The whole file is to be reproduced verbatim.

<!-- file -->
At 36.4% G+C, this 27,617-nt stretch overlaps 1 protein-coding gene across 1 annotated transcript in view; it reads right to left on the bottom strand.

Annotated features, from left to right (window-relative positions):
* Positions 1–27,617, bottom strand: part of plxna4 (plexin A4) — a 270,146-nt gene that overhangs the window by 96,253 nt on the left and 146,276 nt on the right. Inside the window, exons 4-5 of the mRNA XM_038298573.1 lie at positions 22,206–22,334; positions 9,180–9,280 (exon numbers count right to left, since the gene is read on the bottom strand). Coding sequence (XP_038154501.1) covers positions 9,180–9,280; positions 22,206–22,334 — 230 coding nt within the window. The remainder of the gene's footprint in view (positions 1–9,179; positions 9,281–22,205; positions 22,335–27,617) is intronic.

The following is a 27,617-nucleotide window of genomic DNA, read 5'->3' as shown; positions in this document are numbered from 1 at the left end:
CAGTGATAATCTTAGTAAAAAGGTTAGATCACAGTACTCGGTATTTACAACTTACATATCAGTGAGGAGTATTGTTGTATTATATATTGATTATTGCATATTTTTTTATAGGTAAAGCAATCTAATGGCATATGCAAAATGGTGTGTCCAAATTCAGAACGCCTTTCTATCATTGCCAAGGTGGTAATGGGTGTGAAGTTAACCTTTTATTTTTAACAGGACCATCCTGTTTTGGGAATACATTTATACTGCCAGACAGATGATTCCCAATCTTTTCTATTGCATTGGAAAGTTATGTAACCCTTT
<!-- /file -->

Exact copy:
At 36.4% G+C, this 27,617-nt stretch overlaps 1 protein-coding gene across 1 annotated transcript in view; it reads right to left on the bottom strand.

Annotated features, from left to right (window-relative positions):
* Positions 1–27,617, bottom strand: part of plxna4 (plexin A4) — a 270,146-nt gene that overhangs the window by 96,253 nt on the left and 146,276 nt on the right. Inside the window, exons 4-5 of the mRNA XM_038298573.1 lie at positions 22,206–22,334; positions 9,180–9,280 (exon numbers count right to left, since the gene is read on the bottom strand). Coding sequence (XP_038154501.1) covers positions 9,180–9,280; positions 22,206–22,334 — 230 coding nt within the window. The remainder of the gene's footprint in view (positions 1–9,179; positions 9,281–22,205; positions 22,335–27,617) is intronic.

The following is a 27,617-nucleotide window of genomic DNA, read 5'->3' as shown; positions in this document are numbered from 1 at the left end:
CAGTGATAATCTTAGTAAAAAGGTTAGATCACAGTACTCGGTATTTACAACTTACATATCAGTGAGGAGTATTGTTGTATTATATATTGATTATTGCATATTTTTTTATAGGTAAAGCAATCTAATGGCATATGCAAAATGGTGTGTCCAAATTCAGAACGCCTTTCTATCATTGCCAAGGTGGTAATGGGTGTGAAGTTAACCTTTTATTTTTAACAGGACCATCCTGTTTTGGGAATACATTTATACTGCCAGACAGATGATTCCCAATCTTTTCTATTGCATTGGAAAGTTATGTAACCCTTT